voracious

[vaw-rey-shuhs, voh-, vuh-]
adjective
1.
craving or consuming large quantities of food: a voracious appetite.
2.
exceedingly eager or avid: voracious readers; a voracious collector.

Origin:
1625–35; voraci(ty) + -ous

voraciously, adverb
voraciousness, noun
unvoracious, adjective
unvoraciously, adverb
unvoraciousness, noun

veracious, vociferous, voracious.


1. See ravenous. 2. rapacious, insatiable.
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Based on the Random House Dictionary, © Random House, Inc. 2014.
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World English Dictionary
voracious (vɒˈreɪʃəs)
 
adj
1.  devouring or craving food in great quantities
2.  very eager or unremitting in some activity: voracious reading
 
[C17: from Latin vorāx swallowing greedily, from vorāre to devour]
 
vo'raciously
 
adv
 
voracity
 
n
 
vo'raciousness
 
n

Collins English Dictionary - Complete & Unabridged 10th Edition
2009 © William Collins Sons & Co. Ltd. 1979, 1986 © HarperCollins
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Etymonline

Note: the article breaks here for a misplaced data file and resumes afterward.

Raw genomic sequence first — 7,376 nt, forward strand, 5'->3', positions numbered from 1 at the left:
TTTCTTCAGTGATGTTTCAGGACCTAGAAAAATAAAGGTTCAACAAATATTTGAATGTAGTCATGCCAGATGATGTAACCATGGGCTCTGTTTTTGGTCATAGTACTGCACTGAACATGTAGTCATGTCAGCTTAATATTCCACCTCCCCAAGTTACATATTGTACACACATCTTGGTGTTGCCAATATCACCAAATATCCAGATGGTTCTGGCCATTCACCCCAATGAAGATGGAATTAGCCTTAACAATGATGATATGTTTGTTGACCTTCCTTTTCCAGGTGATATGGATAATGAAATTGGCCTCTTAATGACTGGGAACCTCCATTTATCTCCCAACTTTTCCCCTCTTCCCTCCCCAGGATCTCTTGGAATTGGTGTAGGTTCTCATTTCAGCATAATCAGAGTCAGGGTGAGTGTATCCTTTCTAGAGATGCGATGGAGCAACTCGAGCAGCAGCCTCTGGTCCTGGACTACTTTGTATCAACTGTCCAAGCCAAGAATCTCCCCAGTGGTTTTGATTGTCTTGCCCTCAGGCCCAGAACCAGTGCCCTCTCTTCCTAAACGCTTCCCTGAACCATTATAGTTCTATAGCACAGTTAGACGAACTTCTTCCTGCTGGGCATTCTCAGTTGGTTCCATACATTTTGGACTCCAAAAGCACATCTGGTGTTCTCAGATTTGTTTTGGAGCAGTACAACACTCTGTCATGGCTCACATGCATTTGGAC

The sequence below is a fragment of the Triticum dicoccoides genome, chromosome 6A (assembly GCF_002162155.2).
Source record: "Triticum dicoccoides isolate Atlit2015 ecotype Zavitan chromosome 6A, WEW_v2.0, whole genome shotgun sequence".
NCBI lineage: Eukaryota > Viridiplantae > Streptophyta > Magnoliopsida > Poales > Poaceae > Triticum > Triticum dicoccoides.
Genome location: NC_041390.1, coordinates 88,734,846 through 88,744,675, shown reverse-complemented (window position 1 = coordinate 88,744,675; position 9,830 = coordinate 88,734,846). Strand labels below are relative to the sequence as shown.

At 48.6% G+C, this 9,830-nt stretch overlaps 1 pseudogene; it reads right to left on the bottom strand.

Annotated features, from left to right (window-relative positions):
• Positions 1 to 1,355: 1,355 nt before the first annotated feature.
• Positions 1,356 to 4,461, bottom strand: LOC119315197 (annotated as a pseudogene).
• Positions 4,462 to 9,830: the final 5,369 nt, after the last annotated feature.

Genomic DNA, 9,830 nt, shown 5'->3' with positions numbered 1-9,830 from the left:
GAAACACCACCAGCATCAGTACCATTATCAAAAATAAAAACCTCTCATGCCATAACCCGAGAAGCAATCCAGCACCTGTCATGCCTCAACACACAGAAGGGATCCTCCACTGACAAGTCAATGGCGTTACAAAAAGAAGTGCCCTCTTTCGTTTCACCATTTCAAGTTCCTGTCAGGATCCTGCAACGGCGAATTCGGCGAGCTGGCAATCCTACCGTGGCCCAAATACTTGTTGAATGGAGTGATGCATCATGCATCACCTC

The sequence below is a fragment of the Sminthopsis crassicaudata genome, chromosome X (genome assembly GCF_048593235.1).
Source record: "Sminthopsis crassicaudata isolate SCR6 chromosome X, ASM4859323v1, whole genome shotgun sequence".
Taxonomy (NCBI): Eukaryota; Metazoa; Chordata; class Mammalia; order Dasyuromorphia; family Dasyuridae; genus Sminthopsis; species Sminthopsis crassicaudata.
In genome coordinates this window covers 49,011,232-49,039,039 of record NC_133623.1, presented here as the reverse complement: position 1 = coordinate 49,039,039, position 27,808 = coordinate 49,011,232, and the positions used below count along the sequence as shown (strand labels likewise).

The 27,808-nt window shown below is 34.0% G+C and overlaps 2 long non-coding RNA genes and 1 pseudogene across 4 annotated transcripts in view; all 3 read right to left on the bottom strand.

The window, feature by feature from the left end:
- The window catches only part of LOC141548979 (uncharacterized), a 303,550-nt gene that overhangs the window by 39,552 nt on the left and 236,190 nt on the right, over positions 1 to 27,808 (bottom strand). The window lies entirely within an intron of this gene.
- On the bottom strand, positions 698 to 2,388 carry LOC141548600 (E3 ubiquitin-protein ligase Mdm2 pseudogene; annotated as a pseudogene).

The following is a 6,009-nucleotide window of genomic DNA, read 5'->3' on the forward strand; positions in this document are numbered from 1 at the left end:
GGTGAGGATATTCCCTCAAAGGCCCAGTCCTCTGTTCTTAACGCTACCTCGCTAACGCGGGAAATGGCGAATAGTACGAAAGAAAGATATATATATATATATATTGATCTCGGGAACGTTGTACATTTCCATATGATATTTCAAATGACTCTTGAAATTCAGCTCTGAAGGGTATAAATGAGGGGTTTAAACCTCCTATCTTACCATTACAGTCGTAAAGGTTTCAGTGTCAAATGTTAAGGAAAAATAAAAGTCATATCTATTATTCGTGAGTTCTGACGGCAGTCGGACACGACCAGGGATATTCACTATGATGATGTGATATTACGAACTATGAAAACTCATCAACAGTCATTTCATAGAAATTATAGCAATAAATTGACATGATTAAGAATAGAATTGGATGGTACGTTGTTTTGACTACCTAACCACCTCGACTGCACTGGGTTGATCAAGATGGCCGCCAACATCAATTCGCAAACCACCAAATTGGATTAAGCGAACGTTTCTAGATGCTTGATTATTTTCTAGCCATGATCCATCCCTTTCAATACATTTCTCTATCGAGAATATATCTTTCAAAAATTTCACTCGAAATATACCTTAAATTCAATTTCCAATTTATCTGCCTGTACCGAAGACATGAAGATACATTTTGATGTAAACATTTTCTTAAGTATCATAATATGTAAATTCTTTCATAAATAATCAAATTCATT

Word Origin & History

voracious
1635, formed as an adj. form of voracity (1526), from M.Fr. voracité, from L. voracitatem (nom. voracitas) "greediness, ravenousness," from vorax (gen. voracis) "greedy," from vorare "to devour," from PIE base *gwer- "to swallow, devour" (cf. Skt. girati "he swallows," garah "drink;" Gk. bora
"food;" Lith. geriu "to drink;" O.C.S. ziro "to swallow," grulo "gullet").
Online Etymology Dictionary, © 2010 Douglas Harper
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Example sentences
At the same time, every academic author is a voracious user of scholarly work.
Voracious, venomous lionfish are the first exotic species to invade coral reefs.
Though his days were consumed with farm work, he was a voracious reader.
They are voracious predators, feeding at night and generally staying close to
  the bottom.
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